A reader writes:

I can't help but assign the tea protests a place in my view that the Right is generally going through the same convulsions that overtook the Left in the late 1970's and continued into the 1990's.

The Left of that era grew to be increasingly insular, ideologically rigid, and dyspeptic. Identifying as a liberal during the Reagan era was a bit of a badge of honor, but the complete lack of power lead to all sorts of nuttiness. With nothing but a record of losing, it became possible for the anyone on the Left to come up with ridiculous policy prescriptions, and the lack of anyone in power listening made the advocate look bold and daring, rather than unstable and silly.

Nowhere was this more evident than in what I call the "Protest Left."

 With misty memories of the civil rights and Vietnam demonstrations in their heads, this crowd would take to the streets at the drop of a hat.  As the years wore on, these protests grew increasingly incoherent and undirected. In the 1990's while in college, after getting sick of the nonsense, I would press my ideological colleagues who would ask me to go march in the streets about something, "What are we trying to accomplish?  Who is the target? What do we want them to do?"  The answers were always vague generalities about "building the movement," "taking action," and the ever-present "raising awareness" among the amorphous "society."  (I must note that during this era I did witness some highly effective, targeted, and well organized protests, but they tended to be the exception.)

It increasingly struck me that these protests served primarily as form of group therapy via self expression.  When ones movement is, quite literally, powerless, there's a sense of despair that can take over.  In a demonstration, one can commiserate with ones fellow travelers, and instead of powerlessness, there's a feeling of righteous indignation.  Also, there's the added advantage of getting a forum where it's socially acceptable to shout your beliefs at other people, which regardless of its utility and efficacy (or lack thereof), is a lot of fun.

Unfortunately, it leads to a deep intellectual rot, as good ideas commingle with ridiculous ones without vetting, and protests obsessed with self-interest leave vital political action undone.  Nowhere was this more apparent than in the run-up to the Iraq war.  The Left had a critical message to convey which might have saved the country from the fiasco, but its record of protest silliness left it marginalized in the media, and the bad habits of letting everyone say their own thing meant the message got muffled.  Despite the odiousness of the organization, I drove to DC to take part in the ANSWER protest on MLK Day in 2003, hoping that a mass demonstration of opposition might change the media narrative.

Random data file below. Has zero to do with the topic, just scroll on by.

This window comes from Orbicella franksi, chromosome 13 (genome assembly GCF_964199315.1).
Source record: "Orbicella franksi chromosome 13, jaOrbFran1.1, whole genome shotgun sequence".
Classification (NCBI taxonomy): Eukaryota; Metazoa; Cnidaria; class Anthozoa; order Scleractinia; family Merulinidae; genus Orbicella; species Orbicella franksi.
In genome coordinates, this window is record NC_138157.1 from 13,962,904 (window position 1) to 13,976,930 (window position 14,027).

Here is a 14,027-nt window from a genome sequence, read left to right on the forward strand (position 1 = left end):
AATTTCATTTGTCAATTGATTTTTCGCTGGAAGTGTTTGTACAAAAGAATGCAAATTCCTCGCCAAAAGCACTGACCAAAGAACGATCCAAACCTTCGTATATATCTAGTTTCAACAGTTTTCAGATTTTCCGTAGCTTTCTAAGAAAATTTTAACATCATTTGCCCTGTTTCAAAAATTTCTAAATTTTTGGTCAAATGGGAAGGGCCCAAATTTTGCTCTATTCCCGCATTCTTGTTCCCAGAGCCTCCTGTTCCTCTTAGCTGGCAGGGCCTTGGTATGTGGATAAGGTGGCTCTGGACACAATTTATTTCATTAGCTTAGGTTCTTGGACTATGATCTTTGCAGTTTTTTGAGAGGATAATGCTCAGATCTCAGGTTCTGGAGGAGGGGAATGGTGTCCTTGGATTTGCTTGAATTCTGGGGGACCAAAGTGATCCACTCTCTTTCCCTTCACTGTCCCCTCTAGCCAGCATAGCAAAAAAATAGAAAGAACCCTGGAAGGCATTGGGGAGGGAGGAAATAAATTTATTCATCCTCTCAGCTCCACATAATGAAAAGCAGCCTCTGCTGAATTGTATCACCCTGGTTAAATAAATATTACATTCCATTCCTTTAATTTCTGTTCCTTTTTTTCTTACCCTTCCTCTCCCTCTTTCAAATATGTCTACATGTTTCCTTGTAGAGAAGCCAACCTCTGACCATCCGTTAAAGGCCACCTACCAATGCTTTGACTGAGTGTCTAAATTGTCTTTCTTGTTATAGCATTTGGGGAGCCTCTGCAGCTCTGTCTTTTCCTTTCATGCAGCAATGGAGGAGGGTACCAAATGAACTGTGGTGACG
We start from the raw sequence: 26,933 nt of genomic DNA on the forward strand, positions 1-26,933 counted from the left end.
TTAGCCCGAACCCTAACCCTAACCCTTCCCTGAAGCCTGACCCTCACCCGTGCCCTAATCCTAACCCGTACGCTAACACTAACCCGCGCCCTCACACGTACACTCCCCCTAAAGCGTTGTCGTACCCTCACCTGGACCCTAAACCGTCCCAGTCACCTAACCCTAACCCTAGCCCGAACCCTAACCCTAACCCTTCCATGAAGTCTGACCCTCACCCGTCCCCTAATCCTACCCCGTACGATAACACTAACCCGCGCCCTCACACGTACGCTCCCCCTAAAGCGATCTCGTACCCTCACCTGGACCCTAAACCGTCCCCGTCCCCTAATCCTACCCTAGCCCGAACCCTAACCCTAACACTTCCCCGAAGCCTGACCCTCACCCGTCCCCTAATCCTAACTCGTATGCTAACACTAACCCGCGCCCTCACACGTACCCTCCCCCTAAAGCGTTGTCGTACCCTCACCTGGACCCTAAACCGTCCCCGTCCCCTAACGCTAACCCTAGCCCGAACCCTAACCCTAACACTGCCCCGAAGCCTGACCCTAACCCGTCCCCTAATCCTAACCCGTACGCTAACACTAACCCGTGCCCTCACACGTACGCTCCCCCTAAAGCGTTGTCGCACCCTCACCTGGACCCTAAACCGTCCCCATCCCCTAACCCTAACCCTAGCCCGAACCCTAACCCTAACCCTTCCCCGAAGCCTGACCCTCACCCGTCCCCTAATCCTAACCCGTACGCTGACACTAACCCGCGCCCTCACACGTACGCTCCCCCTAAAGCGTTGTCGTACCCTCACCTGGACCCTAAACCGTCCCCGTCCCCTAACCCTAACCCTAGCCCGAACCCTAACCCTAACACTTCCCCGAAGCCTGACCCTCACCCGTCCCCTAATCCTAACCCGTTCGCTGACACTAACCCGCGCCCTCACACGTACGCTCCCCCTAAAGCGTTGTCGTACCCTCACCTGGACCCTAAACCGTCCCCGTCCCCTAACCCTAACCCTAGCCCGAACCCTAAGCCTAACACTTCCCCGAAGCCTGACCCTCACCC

Unfortunately, as we now all agree, it was a complete mess.  While I'd wager that 95% of the marchers were sane and focused, the stage at the rally on the mall was overrun with every last form of Leftist aggrievement, from slavery reparations to Tibet to abortion access.  About halfway down the route I found myself uncomfortably next to a Palestinian group leading chants of "long live the Intifada."  I finally lost it when, in the press of the crowd, someone pressed a heavy leaflet into my hands asking us to consider "peace online," advocating for open source software.  SOFTWARE! We were trying to stop an insane war, and someone thought it was a good idea to muddle the mess with screeds against Microsoft.  (I hate them as much as the next geek, but really!)

Returning to the Teabagging events (is there any better sign that the GOP has lost the young than that nobody along the way warned them about that name?), you have a group of people feeling powerless and increasingly at odds with the dominant political discourse.  They are convinced, as the Protest Left was, that the majority of the country would agree if only they knew, if only they heard a little more.  This isn't the beginning of a revival of political power, however, it's the beginning of a ride off to the la-la land of discombobulated nuttiness and well-deserved political irrelevance.

Take a word of advice from the Left, guys -- until you engage the country where it is, instead of scolding it about where you'd like it to be, you're going to wander in the wilderness for 40 years.  Until then, enjoy the shouting -- it's about all you'll get out of the teabags other than tea.

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